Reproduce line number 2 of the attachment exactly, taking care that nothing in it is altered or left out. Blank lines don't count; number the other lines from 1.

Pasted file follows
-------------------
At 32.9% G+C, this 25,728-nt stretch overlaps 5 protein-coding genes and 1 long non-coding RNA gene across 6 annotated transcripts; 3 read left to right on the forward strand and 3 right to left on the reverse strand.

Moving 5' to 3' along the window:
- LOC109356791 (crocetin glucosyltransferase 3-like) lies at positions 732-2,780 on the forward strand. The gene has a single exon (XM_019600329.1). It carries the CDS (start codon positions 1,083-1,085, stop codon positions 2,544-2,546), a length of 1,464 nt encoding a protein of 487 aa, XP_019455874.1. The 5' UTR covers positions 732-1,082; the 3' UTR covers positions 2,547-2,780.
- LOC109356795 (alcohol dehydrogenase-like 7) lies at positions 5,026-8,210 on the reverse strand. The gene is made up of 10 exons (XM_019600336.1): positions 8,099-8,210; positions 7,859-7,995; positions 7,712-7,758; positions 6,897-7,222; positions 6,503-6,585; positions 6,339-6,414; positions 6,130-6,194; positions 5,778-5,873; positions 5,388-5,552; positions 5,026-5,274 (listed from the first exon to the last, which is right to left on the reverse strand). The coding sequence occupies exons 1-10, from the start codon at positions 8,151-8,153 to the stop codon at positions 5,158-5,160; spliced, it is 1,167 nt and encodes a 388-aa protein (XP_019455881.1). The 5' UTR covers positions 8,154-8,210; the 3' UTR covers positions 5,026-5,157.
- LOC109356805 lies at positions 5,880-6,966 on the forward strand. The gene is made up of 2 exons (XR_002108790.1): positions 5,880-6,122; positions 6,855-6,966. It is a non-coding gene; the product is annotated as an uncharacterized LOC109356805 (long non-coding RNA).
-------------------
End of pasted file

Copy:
Moving 5' to 3' along the window: